Going to a different driver will mean McIlroy will be playing something that looks and feels different. It will also likely perform different, which could mean a different shaft. If that new shaft doesn’t feel the same while McIlroy is unloading it at 120 mph, it will be problematic.

No. 4 – Working the ball with new fairway woods

McIlroy’s last tournament victory came at the BMW Championship, where he used Titleist’s new 913Fd fairway woods (a 13.5-degree and 18-degree model) to fend off some of golf’s best players: Lee Westwood, Phil Mickelson, Tiger Woods, Robert Garrigus, Dustin Johnson, Adam Scott, Vijay Singh and Ryan Moore, who all finished in the top 10 at Crooked Stick that week.

While McIlroy migrated to the 913Fd fairway woods quickly after their launch on tour, he didn’t have much success with Titleist’s previous model, the 910Fd fairway woods. He opted to stay with an older model, Titleist’s 906F2, saying he felt more confident and comfortable hitting a fade or draw on command with the older ones.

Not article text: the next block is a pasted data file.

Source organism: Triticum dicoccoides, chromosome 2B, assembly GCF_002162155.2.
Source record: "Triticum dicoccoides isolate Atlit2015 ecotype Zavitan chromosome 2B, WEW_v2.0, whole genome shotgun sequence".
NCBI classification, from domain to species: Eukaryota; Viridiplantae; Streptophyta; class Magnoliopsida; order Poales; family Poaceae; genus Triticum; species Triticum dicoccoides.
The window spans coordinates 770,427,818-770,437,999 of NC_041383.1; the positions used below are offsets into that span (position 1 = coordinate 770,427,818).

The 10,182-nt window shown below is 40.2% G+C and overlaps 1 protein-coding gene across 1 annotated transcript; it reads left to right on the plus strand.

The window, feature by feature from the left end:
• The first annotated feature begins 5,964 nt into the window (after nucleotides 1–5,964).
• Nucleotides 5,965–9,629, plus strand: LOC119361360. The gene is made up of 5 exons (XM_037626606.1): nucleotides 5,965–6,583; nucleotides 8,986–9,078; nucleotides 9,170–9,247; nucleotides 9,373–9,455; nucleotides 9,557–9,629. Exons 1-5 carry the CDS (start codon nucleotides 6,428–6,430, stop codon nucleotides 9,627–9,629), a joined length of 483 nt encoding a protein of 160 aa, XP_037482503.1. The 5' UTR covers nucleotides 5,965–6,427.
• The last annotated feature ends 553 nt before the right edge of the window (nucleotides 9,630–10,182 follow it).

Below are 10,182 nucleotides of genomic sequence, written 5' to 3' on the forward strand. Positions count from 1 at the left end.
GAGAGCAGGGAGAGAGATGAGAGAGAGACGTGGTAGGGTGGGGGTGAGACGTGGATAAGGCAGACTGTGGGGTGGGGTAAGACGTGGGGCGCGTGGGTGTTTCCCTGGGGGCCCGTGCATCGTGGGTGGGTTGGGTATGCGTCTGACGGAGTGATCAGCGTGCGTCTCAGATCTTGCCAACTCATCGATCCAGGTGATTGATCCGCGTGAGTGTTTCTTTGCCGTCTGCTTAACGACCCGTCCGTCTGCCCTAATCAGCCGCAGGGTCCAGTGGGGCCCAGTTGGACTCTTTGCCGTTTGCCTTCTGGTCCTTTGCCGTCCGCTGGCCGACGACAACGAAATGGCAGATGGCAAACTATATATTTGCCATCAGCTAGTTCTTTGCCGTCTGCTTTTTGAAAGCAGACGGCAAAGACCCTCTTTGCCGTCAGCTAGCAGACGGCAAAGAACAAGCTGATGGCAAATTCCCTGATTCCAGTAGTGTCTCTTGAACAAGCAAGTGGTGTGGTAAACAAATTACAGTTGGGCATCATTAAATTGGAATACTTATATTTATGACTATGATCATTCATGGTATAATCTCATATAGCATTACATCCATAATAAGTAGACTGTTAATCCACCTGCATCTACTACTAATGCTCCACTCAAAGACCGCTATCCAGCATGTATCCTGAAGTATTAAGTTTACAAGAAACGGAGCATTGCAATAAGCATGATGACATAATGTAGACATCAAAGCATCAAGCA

Because of McIlroy’s prodigious length, he frequently opts to hit 3 wood or 5 wood off the tee for more control or better position. This makes them vital clubs for him, especially in major championships where hitting fairways is at a premium. Changing fairway woods means changing that confidence level, at least for a little while. And at McIlroy’s level, a lack of confidence over even a single tee shot can be the difference between winning and losing.

No. 3 – Changing wedges

After the driver, the first clubs that Tiger Woods put in his bag during his gradual transition from Titleist to Nike were a set of Nike forged muscleback irons. Rickie Fowler made a similar transition in 2012, changing over from a set of Titleist musclebacks to Cobras, which he used to win his first PGA Tour event.

Woods and Fowler had success switching models of muscleback irons because they are easiest clubs for OEMs to replicate for tour players. It would seem to make sense that OEMs could do the same thing with wedges for its new staff players, but that’s not the case.

Unlike irons, wedges are used in a variety of different playing positions and players use different parts of the sole to play different shots. This places a premium on the shaping, size and width of the sole of a tour player’s wedge. For this reason, Tiger held out for years before trading in his Vokey wedges and Fowler is still using his Vokeys while under contract with Cobra-Puma.